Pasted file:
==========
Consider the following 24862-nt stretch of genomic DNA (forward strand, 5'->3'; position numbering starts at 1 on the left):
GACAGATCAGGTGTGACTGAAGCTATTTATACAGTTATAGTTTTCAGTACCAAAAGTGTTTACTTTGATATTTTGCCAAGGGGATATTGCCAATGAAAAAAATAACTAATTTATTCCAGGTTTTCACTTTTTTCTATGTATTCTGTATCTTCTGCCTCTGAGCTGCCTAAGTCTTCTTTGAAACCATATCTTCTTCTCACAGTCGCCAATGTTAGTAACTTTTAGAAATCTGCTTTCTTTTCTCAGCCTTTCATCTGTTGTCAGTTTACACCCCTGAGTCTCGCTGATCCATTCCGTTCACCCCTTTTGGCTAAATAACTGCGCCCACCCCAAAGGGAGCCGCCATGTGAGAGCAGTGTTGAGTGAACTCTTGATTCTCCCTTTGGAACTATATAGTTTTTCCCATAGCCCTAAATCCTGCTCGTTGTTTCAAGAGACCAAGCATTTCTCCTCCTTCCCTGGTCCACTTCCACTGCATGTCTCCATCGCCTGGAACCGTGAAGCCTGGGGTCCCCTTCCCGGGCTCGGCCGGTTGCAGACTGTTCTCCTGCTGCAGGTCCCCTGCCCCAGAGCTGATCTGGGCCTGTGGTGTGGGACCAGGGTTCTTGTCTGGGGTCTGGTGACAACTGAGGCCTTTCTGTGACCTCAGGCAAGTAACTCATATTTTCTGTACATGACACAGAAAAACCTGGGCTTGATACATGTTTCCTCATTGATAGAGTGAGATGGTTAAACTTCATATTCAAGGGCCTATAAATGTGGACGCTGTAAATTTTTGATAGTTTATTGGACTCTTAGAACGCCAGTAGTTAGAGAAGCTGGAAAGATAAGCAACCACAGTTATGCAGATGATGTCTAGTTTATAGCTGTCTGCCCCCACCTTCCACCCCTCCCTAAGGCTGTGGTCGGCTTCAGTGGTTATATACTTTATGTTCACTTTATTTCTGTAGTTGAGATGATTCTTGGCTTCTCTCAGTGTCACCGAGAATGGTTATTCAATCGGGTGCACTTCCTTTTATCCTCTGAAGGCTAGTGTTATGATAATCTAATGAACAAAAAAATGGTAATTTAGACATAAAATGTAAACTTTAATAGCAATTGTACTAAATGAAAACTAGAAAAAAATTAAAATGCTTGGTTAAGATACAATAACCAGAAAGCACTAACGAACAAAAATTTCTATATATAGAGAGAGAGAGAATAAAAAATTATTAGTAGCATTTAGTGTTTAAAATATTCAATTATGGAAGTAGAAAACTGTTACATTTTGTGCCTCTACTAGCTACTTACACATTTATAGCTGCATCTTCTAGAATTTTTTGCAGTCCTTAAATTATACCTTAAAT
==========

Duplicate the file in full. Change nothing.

Consider the following 24862-nt stretch of genomic DNA (forward strand, 5'->3'; position numbering starts at 1 on the left):
GACAGATCAGGTGTGACTGAAGCTATTTATACAGTTATAGTTTTCAGTACCAAAAGTGTTTACTTTGATATTTTGCCAAGGGGATATTGCCAATGAAAAAAATAACTAATTTATTCCAGGTTTTCACTTTTTTCTATGTATTCTGTATCTTCTGCCTCTGAGCTGCCTAAGTCTTCTTTGAAACCATATCTTCTTCTCACAGTCGCCAATGTTAGTAACTTTTAGAAATCTGCTTTCTTTTCTCAGCCTTTCATCTGTTGTCAGTTTACACCCCTGAGTCTCGCTGATCCATTCCGTTCACCCCTTTTGGCTAAATAACTGCGCCCACCCCAAAGGGAGCCGCCATGTGAGAGCAGTGTTGAGTGAACTCTTGATTCTCCCTTTGGAACTATATAGTTTTTCCCATAGCCCTAAATCCTGCTCGTTGTTTCAAGAGACCAAGCATTTCTCCTCCTTCCCTGGTCCACTTCCACTGCATGTCTCCATCGCCTGGAACCGTGAAGCCTGGGGTCCCCTTCCCGGGCTCGGCCGGTTGCAGACTGTTCTCCTGCTGCAGGTCCCCTGCCCCAGAGCTGATCTGGGCCTGTGGTGTGGGACCAGGGTTCTTGTCTGGGGTCTGGTGACAACTGAGGCCTTTCTGTGACCTCAGGCAAGTAACTCATATTTTCTGTACATGACACAGAAAAACCTGGGCTTGATACATGTTTCCTCATTGATAGAGTGAGATGGTTAAACTTCATATTCAAGGGCCTATAAATGTGGACGCTGTAAATTTTTGATAGTTTATTGGACTCTTAGAACGCCAGTAGTTAGAGAAGCTGGAAAGATAAGCAACCACAGTTATGCAGATGATGTCTAGTTTATAGCTGTCTGCCCCCACCTTCCACCCCTCCCTAAGGCTGTGGTCGGCTTCAGTGGTTATATACTTTATGTTCACTTTATTTCTGTAGTTGAGATGATTCTTGGCTTCTCTCAGTGTCACCGAGAATGGTTATTCAATCGGGTGCACTTCCTTTTATCCTCTGAAGGCTAGTGTTATGATAATCTAATGAACAAAAAAATGGTAATTTAGACATAAAATGTAAACTTTAATAGCAATTGTACTAAATGAAAACTAGAAAAAAATTAAAATGCTTGGTTAAGATACAATAACCAGAAAGCACTAACGAACAAAAATTTCTATATATAGAGAGAGAGAGAATAAAAAATTATTAGTAGCATTTAGTGTTTAAAATATTCAATTATGGAAGTAGAAAACTGTTACATTTTGTGCCTCTACTAGCTACTTACACATTTATAGCTGCATCTTCTAGAATTTTTTGCAGTCCTTAAATTATACCTTAAAT